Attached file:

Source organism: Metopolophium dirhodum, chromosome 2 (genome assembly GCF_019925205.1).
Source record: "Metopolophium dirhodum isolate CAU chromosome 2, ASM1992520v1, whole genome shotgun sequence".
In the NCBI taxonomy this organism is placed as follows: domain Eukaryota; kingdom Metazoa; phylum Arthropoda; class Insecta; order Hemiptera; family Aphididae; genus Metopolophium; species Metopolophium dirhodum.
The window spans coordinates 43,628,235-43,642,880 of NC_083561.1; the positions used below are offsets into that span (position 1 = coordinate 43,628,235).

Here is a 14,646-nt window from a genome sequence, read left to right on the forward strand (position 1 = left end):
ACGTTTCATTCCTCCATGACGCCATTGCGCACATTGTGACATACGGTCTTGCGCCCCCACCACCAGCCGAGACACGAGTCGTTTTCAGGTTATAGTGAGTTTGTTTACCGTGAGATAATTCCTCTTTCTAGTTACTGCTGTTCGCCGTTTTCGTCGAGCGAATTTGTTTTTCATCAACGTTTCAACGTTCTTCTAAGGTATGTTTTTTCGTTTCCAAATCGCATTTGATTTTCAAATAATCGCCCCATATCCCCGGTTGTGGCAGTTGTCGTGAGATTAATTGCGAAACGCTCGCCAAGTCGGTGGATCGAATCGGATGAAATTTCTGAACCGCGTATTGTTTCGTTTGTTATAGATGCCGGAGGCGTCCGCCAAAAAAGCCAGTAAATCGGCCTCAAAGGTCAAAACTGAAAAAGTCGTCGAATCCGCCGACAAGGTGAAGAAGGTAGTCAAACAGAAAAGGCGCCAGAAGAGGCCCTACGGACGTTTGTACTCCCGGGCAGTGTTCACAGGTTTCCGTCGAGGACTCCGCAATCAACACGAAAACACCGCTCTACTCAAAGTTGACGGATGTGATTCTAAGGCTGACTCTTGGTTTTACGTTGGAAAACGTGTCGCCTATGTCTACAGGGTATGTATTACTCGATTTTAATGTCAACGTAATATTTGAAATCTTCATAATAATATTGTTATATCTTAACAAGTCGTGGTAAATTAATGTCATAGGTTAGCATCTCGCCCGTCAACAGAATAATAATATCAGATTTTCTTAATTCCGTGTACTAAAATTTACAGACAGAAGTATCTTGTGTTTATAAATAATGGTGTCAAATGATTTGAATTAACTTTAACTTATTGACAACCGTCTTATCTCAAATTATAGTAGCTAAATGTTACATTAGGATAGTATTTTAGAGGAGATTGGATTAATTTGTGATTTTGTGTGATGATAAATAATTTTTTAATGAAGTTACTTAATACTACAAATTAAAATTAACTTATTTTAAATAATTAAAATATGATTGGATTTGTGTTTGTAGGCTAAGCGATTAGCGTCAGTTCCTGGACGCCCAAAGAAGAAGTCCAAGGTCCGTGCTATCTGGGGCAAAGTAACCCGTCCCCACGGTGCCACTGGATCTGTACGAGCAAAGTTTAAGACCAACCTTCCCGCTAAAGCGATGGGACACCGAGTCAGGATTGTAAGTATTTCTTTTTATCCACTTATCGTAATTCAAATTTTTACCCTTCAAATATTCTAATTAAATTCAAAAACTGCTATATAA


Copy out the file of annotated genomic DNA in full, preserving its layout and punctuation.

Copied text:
Source organism: Metopolophium dirhodum, chromosome 2 (genome assembly GCF_019925205.1).
Source record: "Metopolophium dirhodum isolate CAU chromosome 2, ASM1992520v1, whole genome shotgun sequence".
In the NCBI taxonomy this organism is placed as follows: domain Eukaryota; kingdom Metazoa; phylum Arthropoda; class Insecta; order Hemiptera; family Aphididae; genus Metopolophium; species Metopolophium dirhodum.
The window spans coordinates 43,628,235-43,642,880 of NC_083561.1; the positions used below are offsets into that span (position 1 = coordinate 43,628,235).

Here is a 14,646-nt window from a genome sequence, read left to right on the forward strand (position 1 = left end):
ACGTTTCATTCCTCCATGACGCCATTGCGCACATTGTGACATACGGTCTTGCGCCCCCACCACCAGCCGAGACACGAGTCGTTTTCAGGTTATAGTGAGTTTGTTTACCGTGAGATAATTCCTCTTTCTAGTTACTGCTGTTCGCCGTTTTCGTCGAGCGAATTTGTTTTTCATCAACGTTTCAACGTTCTTCTAAGGTATGTTTTTTCGTTTCCAAATCGCATTTGATTTTCAAATAATCGCCCCATATCCCCGGTTGTGGCAGTTGTCGTGAGATTAATTGCGAAACGCTCGCCAAGTCGGTGGATCGAATCGGATGAAATTTCTGAACCGCGTATTGTTTCGTTTGTTATAGATGCCGGAGGCGTCCGCCAAAAAAGCCAGTAAATCGGCCTCAAAGGTCAAAACTGAAAAAGTCGTCGAATCCGCCGACAAGGTGAAGAAGGTAGTCAAACAGAAAAGGCGCCAGAAGAGGCCCTACGGACGTTTGTACTCCCGGGCAGTGTTCACAGGTTTCCGTCGAGGACTCCGCAATCAACACGAAAACACCGCTCTACTCAAAGTTGACGGATGTGATTCTAAGGCTGACTCTTGGTTTTACGTTGGAAAACGTGTCGCCTATGTCTACAGGGTATGTATTACTCGATTTTAATGTCAACGTAATATTTGAAATCTTCATAATAATATTGTTATATCTTAACAAGTCGTGGTAAATTAATGTCATAGGTTAGCATCTCGCCCGTCAACAGAATAATAATATCAGATTTTCTTAATTCCGTGTACTAAAATTTACAGACAGAAGTATCTTGTGTTTATAAATAATGGTGTCAAATGATTTGAATTAACTTTAACTTATTGACAACCGTCTTATCTCAAATTATAGTAGCTAAATGTTACATTAGGATAGTATTTTAGAGGAGATTGGATTAATTTGTGATTTTGTGTGATGATAAATAATTTTTTAATGAAGTTACTTAATACTACAAATTAAAATTAACTTATTTTAAATAATTAAAATATGATTGGATTTGTGTTTGTAGGCTAAGCGATTAGCGTCAGTTCCTGGACGCCCAAAGAAGAAGTCCAAGGTCCGTGCTATCTGGGGCAAAGTAACCCGTCCCCACGGTGCCACTGGATCTGTACGAGCAAAGTTTAAGACCAACCTTCCCGCTAAAGCGATGGGACACCGAGTCAGGATTGTAAGTATTTCTTTTTATCCACTTATCGTAATTCAAATTTTTACCCTTCAAATATTCTAATTAAATTCAAAAACTGCTATATAA